It's always made me chuckle how "R&R" has been internalized by non-sede traditionalists. It's a problem term not just because it doesn't actually describe what the SSPX, at its best, "is all about" but also because it's so vague that it applies to any position that obliquely criticizes something about Vatican II. For instance, Taylor Marshall-- who is boilerplate FSSP in his approach to the crisis-- described Michael Matt as an emblem of R&R. And that's just hilarious. Someone like Matt and the Remnant crowd might indeed recognize, but they resist nothing. If a given traditionalist position includes only behaving within the boundaries set by conciliar authorities, how on earth does that constitute resistance? Maybe it constitutes some internal preference, perhaps even an internal principle, but if when push comes to shove they won't even set foot in an SSPX chapel, it's obvious nothing is being resisted.
For the SSPX-types, the problem is with the other "R"(ecognize), quite obviously. Recognize what? That Bergoglio (or Ratzinger or whomever) are popes, or recognize that they promote heresy? There's a chasm between recognizing in practice and recognizing in theory. This has been said a million times by a million people, but if you don't use the same liturgy, sacraments, calendar, laws, teaching materials, etc. the pope has given you-- and in this case you positively reject them as far as you can-- you're really not recognizing anything. Certainly not to the degree that "recognize" should be factored into a description of your position!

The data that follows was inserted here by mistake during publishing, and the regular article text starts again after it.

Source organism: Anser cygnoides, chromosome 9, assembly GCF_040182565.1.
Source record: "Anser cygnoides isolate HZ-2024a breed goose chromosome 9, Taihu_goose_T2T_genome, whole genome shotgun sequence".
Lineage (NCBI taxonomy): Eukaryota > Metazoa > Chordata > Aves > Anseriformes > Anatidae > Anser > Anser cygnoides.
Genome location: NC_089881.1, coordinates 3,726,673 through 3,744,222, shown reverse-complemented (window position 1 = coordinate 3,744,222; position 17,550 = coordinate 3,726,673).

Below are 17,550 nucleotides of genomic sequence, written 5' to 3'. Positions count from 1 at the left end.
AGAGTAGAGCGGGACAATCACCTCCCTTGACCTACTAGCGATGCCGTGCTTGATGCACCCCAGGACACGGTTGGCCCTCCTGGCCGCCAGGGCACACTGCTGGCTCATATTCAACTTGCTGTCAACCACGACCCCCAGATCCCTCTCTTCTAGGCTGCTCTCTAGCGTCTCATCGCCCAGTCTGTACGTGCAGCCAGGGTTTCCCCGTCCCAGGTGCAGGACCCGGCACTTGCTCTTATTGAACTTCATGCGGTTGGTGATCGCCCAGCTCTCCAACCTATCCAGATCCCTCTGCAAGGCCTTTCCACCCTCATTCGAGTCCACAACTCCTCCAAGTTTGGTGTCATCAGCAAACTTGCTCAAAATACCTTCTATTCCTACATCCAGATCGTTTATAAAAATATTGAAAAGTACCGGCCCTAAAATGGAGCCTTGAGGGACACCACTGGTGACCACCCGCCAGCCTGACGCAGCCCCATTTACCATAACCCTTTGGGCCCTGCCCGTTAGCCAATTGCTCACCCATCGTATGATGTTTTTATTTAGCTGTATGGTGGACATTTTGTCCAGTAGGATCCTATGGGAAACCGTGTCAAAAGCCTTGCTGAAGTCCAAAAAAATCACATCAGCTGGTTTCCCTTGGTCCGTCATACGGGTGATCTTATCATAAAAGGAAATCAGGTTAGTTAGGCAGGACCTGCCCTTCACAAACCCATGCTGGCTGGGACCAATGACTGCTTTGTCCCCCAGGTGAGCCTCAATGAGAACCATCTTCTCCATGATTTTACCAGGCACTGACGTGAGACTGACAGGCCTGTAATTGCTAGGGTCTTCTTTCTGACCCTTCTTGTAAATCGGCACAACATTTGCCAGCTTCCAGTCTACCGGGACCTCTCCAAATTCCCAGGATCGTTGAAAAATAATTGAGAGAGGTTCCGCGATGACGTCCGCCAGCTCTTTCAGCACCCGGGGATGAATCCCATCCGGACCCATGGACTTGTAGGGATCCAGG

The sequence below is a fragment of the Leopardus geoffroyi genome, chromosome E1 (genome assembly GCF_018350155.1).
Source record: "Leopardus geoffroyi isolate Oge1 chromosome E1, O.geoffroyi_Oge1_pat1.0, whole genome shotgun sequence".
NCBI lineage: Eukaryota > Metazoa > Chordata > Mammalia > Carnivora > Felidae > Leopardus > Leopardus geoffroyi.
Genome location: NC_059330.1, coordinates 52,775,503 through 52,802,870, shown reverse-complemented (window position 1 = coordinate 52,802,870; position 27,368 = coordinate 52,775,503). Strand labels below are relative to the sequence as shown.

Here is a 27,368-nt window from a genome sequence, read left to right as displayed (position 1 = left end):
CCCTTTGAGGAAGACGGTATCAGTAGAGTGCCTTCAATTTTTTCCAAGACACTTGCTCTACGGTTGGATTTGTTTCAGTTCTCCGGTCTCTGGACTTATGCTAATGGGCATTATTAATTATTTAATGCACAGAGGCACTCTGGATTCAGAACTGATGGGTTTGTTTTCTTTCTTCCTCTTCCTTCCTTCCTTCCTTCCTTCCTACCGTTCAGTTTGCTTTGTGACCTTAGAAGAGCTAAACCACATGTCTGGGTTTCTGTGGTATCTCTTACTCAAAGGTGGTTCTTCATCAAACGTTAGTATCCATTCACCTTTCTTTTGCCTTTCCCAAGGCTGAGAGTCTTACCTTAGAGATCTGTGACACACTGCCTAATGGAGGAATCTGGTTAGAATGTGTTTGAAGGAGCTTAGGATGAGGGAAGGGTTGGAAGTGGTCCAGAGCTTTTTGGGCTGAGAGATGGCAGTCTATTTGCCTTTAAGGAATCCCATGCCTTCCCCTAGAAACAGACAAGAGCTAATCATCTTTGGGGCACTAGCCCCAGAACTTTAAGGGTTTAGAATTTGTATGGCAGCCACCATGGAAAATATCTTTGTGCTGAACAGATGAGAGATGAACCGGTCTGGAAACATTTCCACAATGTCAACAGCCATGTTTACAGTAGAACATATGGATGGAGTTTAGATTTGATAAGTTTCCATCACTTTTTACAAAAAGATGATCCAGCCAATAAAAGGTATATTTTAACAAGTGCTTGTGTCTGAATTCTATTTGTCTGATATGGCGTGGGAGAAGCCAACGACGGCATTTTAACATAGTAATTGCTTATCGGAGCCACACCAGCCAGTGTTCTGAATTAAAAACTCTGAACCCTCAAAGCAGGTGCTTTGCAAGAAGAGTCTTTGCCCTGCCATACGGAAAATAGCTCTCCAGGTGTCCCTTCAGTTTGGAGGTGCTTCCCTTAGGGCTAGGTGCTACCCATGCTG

I do actually think that the OP is more or less accurate describing the initial impetus of the SSPX. But I think we all do well to recognize that Archbishop Lefebvre was constantly re-assessing the situation. His only principle was Catholic Tradition, and over time the maintenance of Tradition was something that, in his opinion, called for different strategies. By the end of his life I think it is fair to say he had very little hope that the problem would be solved by his efforts, so he doubled down with the 1988 consecrations. This is not to say he was not committed to a restoration, only to say that time revealed to him that the conciliar authorities were not interested in it. By the end of his life, he had little hope that any deal would be facilitative of a restoration. What are the reasons to hope that 2019 is different?